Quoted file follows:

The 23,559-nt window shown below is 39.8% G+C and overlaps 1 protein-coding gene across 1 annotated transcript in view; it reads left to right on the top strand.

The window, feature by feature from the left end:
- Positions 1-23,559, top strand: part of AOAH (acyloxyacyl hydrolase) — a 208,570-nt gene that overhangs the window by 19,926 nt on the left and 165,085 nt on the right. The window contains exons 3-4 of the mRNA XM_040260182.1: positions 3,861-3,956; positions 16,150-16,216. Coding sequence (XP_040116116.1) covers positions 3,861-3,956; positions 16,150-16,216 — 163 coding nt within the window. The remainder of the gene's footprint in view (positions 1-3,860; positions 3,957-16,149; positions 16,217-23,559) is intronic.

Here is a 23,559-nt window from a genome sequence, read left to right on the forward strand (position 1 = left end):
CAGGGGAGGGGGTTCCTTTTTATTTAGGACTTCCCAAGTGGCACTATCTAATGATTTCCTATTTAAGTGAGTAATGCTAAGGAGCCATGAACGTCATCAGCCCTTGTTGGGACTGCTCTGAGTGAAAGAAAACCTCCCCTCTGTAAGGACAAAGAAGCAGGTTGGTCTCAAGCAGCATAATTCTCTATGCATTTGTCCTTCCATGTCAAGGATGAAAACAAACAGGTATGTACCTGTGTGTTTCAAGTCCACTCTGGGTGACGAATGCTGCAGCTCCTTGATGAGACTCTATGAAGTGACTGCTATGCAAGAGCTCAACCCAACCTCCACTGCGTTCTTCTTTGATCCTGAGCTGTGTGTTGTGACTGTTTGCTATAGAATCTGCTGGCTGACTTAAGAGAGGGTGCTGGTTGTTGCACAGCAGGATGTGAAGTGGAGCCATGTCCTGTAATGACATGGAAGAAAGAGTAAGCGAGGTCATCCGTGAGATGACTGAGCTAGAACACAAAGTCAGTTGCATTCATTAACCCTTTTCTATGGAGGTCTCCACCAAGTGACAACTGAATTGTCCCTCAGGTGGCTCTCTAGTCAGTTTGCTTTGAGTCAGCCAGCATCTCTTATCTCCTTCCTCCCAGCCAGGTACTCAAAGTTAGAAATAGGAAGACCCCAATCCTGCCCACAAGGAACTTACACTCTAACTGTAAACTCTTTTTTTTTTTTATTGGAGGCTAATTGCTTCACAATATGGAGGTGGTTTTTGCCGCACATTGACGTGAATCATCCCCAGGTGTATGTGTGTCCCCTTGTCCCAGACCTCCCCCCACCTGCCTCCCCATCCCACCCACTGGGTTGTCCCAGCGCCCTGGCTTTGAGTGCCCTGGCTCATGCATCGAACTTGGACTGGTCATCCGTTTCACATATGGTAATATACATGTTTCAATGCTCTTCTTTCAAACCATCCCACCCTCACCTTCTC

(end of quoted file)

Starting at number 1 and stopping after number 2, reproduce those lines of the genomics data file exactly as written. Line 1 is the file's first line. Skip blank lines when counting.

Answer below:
The 23,559-nt window shown below is 39.8% G+C and overlaps 1 protein-coding gene across 1 annotated transcript in view; it reads left to right on the top strand.

The window, feature by feature from the left end: